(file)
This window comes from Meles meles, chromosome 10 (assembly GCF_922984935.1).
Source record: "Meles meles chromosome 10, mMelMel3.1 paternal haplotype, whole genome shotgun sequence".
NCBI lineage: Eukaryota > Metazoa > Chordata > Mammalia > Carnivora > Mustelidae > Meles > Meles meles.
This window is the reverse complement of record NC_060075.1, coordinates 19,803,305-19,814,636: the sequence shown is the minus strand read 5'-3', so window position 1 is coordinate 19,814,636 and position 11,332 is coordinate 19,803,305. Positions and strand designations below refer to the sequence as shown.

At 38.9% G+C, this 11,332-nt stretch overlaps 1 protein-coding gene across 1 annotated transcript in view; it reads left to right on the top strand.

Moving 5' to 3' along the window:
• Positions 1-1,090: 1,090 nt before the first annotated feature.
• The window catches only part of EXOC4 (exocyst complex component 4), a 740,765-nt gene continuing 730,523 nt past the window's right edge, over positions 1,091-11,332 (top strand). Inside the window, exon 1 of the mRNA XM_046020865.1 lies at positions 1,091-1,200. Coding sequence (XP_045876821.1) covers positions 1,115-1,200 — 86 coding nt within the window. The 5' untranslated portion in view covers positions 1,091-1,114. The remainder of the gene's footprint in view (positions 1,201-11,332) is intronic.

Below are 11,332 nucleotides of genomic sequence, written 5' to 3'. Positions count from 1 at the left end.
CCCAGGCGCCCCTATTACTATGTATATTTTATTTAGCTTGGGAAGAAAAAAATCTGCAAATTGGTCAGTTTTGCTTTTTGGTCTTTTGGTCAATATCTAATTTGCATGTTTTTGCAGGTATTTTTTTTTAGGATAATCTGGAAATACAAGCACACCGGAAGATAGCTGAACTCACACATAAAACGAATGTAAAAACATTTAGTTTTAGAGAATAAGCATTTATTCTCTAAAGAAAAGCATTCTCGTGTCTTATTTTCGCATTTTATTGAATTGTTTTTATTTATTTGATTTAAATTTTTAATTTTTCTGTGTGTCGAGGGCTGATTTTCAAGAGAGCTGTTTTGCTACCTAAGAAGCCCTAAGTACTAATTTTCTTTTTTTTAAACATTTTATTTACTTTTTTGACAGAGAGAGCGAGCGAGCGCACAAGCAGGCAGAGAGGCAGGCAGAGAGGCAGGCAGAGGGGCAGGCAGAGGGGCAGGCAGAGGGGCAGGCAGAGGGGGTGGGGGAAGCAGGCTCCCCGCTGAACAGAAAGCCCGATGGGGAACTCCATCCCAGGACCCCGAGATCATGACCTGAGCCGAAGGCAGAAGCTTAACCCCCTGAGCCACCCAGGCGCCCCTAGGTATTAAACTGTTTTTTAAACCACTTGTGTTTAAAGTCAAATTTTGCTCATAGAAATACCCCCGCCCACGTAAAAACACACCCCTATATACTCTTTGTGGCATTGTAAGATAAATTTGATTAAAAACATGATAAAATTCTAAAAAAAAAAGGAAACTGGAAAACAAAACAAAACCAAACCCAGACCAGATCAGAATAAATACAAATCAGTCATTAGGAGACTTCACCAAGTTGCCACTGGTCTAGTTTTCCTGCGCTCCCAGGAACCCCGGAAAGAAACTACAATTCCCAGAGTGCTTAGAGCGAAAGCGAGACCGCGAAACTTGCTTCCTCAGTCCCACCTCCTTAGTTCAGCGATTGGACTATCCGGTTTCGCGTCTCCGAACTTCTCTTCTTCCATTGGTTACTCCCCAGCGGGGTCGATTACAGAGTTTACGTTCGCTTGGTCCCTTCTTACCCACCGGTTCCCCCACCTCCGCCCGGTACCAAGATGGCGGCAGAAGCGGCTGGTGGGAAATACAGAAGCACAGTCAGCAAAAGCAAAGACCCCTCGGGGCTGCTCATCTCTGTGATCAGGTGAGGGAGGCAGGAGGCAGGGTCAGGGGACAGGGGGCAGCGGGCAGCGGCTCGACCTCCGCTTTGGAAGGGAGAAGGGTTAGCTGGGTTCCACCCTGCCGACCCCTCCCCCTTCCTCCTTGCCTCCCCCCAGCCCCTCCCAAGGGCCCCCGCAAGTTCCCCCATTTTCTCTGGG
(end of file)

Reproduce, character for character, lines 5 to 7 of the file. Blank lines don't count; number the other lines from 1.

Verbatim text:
At 38.9% G+C, this 11,332-nt stretch overlaps 1 protein-coding gene across 1 annotated transcript in view; it reads left to right on the top strand.

Moving 5' to 3' along the window:
• Positions 1-1,090: 1,090 nt before the first annotated feature.